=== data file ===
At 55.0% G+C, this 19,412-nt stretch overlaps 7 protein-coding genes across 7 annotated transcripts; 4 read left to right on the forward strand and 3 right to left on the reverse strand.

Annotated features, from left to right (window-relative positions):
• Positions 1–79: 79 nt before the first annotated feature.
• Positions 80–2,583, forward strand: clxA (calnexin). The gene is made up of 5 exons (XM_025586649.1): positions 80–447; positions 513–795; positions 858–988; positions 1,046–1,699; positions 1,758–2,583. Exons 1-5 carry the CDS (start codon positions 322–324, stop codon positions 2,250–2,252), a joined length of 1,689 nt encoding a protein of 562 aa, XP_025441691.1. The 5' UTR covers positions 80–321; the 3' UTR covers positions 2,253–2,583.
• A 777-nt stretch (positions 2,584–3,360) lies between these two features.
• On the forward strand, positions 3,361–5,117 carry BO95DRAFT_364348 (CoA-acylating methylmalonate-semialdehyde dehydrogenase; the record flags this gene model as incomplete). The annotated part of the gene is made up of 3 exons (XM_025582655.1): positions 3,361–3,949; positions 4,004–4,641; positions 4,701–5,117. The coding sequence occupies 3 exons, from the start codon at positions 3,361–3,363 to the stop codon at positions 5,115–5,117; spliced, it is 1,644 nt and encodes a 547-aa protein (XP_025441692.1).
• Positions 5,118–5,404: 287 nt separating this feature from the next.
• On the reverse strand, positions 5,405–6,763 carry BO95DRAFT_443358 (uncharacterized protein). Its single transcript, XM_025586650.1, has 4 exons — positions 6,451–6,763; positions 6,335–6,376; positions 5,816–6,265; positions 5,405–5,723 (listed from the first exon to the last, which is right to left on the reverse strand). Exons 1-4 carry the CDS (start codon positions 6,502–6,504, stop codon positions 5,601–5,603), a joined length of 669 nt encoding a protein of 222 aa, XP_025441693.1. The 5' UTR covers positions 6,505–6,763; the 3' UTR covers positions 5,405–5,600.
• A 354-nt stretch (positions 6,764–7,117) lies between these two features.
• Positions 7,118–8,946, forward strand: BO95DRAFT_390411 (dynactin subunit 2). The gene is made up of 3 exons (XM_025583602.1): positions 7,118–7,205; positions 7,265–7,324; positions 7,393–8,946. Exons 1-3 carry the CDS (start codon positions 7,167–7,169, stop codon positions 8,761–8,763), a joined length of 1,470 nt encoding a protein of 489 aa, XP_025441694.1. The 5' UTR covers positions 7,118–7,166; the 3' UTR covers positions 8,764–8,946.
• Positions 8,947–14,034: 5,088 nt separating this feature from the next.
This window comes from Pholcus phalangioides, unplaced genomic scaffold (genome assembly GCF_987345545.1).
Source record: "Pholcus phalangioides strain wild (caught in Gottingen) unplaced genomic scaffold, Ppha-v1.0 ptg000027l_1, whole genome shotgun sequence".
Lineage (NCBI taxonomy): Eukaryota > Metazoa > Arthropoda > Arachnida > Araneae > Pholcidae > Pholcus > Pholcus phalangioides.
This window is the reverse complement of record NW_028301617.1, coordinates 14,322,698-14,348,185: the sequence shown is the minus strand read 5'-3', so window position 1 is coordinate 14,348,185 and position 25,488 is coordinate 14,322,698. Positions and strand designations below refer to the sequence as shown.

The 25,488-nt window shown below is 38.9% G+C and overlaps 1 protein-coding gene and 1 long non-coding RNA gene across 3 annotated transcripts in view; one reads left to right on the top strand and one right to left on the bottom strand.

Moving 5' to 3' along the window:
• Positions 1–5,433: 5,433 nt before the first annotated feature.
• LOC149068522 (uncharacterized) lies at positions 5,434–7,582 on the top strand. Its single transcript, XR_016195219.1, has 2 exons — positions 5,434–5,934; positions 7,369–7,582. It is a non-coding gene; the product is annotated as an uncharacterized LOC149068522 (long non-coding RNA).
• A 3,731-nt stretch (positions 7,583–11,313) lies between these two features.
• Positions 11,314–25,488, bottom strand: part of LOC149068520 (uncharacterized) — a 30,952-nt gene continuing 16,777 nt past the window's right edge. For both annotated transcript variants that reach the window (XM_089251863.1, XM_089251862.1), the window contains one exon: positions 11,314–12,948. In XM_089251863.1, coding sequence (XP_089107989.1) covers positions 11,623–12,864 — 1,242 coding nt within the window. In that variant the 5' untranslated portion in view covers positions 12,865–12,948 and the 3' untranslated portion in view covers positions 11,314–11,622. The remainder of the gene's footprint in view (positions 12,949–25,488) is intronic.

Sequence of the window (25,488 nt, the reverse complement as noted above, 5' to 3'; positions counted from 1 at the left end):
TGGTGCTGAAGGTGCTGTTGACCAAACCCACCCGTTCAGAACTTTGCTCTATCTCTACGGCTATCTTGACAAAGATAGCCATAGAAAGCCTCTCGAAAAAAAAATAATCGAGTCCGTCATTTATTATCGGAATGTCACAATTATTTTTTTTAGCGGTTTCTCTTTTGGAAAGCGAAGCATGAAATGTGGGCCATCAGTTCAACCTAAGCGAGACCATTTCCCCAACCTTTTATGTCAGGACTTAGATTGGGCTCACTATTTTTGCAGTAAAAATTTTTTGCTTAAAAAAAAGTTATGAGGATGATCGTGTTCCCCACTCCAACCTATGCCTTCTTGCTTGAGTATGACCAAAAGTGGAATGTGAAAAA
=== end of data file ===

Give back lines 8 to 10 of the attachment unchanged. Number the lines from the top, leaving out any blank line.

• On the reverse strand, positions 5,405–6,763 carry BO95DRAFT_443358 (uncharacterized protein). Its single transcript, XM_025586650.1, has 4 exons — positions 6,451–6,763; positions 6,335–6,376; positions 5,816–6,265; positions 5,405–5,723 (listed from the first exon to the last, which is right to left on the reverse strand). Exons 1-4 carry the CDS (start codon positions 6,502–6,504, stop codon positions 5,601–5,603), a joined length of 669 nt encoding a protein of 222 aa, XP_025441693.1. The 5' UTR covers positions 6,505–6,763; the 3' UTR covers positions 5,405–5,600.
• A 354-nt stretch (positions 6,764–7,117) lies between these two features.
• Positions 7,118–8,946, forward strand: BO95DRAFT_390411 (dynactin subunit 2). The gene is made up of 3 exons (XM_025583602.1): positions 7,118–7,205; positions 7,265–7,324; positions 7,393–8,946. Exons 1-3 carry the CDS (start codon positions 7,167–7,169, stop codon positions 8,761–8,763), a joined length of 1,470 nt encoding a protein of 489 aa, XP_025441694.1. The 5' UTR covers positions 7,118–7,166; the 3' UTR covers positions 8,764–8,946.